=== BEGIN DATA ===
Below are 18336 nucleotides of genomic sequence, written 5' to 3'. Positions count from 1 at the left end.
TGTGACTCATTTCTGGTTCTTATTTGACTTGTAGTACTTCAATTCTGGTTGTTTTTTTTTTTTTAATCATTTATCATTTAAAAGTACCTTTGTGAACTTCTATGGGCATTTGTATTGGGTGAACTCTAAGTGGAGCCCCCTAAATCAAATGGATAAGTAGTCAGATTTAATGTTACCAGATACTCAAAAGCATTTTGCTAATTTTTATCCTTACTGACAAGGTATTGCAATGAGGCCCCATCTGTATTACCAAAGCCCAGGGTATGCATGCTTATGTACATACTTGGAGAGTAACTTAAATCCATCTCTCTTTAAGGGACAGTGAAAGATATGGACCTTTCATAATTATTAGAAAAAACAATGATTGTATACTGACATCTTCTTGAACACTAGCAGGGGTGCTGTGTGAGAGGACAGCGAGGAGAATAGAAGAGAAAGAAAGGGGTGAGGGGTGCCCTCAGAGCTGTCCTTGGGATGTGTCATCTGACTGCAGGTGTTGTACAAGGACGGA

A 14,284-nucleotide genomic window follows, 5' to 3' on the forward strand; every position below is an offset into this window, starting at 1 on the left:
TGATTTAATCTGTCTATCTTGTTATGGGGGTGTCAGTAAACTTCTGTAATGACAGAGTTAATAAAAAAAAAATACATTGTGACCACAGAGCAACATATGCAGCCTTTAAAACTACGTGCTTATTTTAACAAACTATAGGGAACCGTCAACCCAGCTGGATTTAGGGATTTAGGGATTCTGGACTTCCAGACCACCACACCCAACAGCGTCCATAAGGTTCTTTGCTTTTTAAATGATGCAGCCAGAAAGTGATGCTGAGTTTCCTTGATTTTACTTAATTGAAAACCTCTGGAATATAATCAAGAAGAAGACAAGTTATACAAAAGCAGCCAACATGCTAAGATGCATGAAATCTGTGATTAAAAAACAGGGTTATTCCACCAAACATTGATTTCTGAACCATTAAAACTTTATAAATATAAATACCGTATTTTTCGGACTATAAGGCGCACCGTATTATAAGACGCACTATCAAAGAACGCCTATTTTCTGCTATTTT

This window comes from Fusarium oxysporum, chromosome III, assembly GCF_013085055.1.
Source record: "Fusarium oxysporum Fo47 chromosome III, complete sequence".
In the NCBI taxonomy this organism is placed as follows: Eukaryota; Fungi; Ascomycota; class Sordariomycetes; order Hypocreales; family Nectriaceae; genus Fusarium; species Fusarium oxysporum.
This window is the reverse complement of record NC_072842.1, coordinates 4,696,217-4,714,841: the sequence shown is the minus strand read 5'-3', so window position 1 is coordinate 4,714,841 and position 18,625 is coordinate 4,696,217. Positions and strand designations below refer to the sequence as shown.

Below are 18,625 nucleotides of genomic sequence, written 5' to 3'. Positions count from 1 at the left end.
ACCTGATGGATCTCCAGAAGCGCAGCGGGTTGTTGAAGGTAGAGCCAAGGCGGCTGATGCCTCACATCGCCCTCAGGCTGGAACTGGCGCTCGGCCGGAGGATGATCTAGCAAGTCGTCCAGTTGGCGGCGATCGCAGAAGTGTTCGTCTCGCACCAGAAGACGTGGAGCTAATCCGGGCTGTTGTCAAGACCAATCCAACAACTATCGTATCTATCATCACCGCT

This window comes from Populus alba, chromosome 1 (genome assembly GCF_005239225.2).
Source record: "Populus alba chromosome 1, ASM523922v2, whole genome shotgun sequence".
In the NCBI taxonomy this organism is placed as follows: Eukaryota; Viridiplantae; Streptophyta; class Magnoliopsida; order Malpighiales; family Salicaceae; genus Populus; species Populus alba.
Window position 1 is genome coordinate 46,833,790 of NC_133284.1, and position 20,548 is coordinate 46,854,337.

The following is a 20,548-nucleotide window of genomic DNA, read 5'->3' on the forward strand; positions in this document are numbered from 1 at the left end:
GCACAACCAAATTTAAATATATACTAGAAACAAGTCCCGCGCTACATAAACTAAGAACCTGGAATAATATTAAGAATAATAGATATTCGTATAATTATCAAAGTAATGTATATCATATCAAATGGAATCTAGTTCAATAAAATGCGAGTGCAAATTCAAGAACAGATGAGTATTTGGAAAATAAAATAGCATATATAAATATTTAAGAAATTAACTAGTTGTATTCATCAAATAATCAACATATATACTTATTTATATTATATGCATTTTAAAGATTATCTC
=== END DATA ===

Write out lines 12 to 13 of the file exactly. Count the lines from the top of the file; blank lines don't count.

Source record: "Populus alba chromosome 1, ASM523922v2, whole genome shotgun sequence".
In the NCBI taxonomy this organism is placed as follows: Eukaryota; Viridiplantae; Streptophyta; class Magnoliopsida; order Malpighiales; family Salicaceae; genus Populus; species Populus alba.